Ideally, you want to be combining body brushing with other forms of exfoliation. “What you’re missing out on if you’re only doing body brushing is the nourishing skin ingredients found in exfoliators,” Brackenbury continues. “Plus, you’re only going to remove the loose dead skin cells as it won’t go as deep as exfoliating acids. My expert recommendation is to do a combination of both body brushing and chemical exfoliation.” 

Woman using a body brush to exfoliate her body

(Image credit: Getty Images)

9. Rehydrate afterward

The process of exfoliating can be quite drying. Think of it a bit like a workout for your skin – and if you’d just done a spin class, you’d definitely want a big glug of water at the end to rehydrate. “I would certainly recommend using a good body moisturiser after exfoliating to help rehydrate the skin,” says Dr. Shotter. 

Moisturising with one of the best body creams will also help you to hold onto that newly acquired softness. “These brand new cells need nurturing with lots of omegas and moisture to ensure the skin barrier is enforced and has long-lasting softness,” says Brackenbury. 

10. Follow with SPF

The pros of exfoliation are bringing all of those lovely shiny new skin cells to the surface, but the con is that these fresh cells are more prone to sun damage. “You should always apply sunscreen afterward,” says Dr. Shotter. “Exfoliation removes the outer layer of skin, meaning you will absorb more UV radiation and be more prone to sunburn and sun damage. You will also potentially find that chemical exfoliants increase this risk even further.” 

Make sure you’re slathering on a daily broad-spectrum sunscreen with at least SPF30 protection, and reapplying regularly if you’re spending time outdoors. If you’re sensitive, you may want one of the best sunscreens for sensitive skin and if you experience blemishes you’ll want one of the best sunscreens for acne-prone skin. Remember, UV rays, which are responsible for the majority of skin aging, are present all year round and can penetrate through glass and clouds.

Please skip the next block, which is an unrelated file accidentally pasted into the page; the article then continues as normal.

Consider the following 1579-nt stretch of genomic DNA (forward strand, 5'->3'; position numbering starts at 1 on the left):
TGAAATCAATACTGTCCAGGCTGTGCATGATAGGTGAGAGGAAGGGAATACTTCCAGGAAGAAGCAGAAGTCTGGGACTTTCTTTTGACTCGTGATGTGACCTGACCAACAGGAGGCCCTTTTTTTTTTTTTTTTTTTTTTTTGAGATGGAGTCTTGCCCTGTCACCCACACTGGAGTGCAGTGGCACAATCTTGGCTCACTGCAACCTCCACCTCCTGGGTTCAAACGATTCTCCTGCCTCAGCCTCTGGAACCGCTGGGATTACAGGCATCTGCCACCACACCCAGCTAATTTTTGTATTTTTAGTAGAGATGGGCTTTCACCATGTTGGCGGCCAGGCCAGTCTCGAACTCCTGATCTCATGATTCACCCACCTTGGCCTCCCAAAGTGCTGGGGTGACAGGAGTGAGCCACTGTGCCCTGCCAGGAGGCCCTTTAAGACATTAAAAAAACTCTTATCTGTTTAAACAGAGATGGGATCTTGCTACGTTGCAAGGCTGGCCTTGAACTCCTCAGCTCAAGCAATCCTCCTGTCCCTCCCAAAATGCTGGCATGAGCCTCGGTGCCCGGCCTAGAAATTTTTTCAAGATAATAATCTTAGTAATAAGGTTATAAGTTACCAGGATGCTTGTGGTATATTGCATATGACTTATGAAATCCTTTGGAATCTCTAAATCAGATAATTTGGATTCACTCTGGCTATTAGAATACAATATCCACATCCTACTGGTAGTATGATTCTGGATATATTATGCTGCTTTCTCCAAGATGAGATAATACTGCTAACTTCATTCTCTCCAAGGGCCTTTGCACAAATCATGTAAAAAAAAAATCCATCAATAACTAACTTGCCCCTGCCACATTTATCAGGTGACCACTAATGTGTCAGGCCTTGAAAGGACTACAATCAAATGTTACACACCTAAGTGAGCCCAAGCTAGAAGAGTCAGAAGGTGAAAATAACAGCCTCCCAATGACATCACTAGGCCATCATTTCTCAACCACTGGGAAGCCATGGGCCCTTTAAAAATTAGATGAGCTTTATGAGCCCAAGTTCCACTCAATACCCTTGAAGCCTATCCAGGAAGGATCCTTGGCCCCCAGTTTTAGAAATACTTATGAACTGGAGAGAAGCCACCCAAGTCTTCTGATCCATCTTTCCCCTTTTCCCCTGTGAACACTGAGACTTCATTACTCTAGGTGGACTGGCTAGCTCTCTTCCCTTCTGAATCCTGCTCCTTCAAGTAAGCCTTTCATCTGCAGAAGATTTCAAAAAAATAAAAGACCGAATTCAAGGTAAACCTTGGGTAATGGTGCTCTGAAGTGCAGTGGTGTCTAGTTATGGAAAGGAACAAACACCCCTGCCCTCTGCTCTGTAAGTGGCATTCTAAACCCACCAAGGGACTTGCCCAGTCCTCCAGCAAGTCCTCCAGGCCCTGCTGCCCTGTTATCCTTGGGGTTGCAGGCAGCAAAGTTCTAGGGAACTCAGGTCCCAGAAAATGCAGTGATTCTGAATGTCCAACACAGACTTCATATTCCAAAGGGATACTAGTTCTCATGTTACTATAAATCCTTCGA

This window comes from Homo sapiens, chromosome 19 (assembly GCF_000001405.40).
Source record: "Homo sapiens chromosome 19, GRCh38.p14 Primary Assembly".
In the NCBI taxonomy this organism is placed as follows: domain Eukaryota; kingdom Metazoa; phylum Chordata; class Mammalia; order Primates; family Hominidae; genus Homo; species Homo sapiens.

Should you exfoliate your body in the shower?

Not sure whether exfoliation should come before, during, or at the end of your shower? Even the experts are divided, so we don’t blame you for being a bit confused. According to Brackenbury, you should, “always exfoliate before taking a shower unless you’re using body lotions with built-in exfoliation, and in this case, you can apply those directly after the shower to clean dry skin. Exfoliating before showering also means that you can effectively clean the skin once the dead cells that are blocking your pores have been banished. If you’re using a messy scrub, you may want to do this in the shower so you’re not having to clean the bathroom floor after exfoliating.”

On the flip side, Dr. Shotter recommends you to “exfoliate afterward, even if you’re using a scrub. This means your skin is clean and prepared, but also the heat from the shower or bath will help to soften the skin and make it more receptive to exfoliation.” There are pros and cons to both sides, so really it comes down to which fits best with your routine. 

Should you exfoliate your body dry or wet?

Ideally, you should exfoliate skin when it’s dry. All chemical exfoliating lotions and moisturisers are best applied to dry skin as otherwise they’ll just slide right off – or you’ll end up diluting the formula. Physical exfoliation with either a mitt, a scrub, or a body brush is best on dry skin as you’ll create a bit more traction this way. If you add water, there’s more slip. 

As always, there are exceptions though. “The best way to exfoliate is on dry skin,” says Brackenbury. “You may find if you have touch-sensitive skin (where it becomes red and flushed when massaged) or sensitised skin then exfoliating onto damp skin will lessen the friction and give a softer, gentler experience.” Some scrubs will also recommend they’re only used on damp skin, so check the usage instructions if you’re not sure. 

Jess Beech

Jess Beech is an experienced fashion and beauty editor, with more than eight years experience in the publishing industry. She has written for woman&home, GoodtoKnow, Now, Woman, Woman’s Weekly, Woman’s Own and Chat, and is a former Deputy Fashion & Beauty Editor at Future PLC. A beauty obsessive, Jess has tried everything from cryotherapy to chemical peels (minus the Samantha in Sex and The City-worthy redness) and interviewed experts including Jo Malone and Trinny Woodall.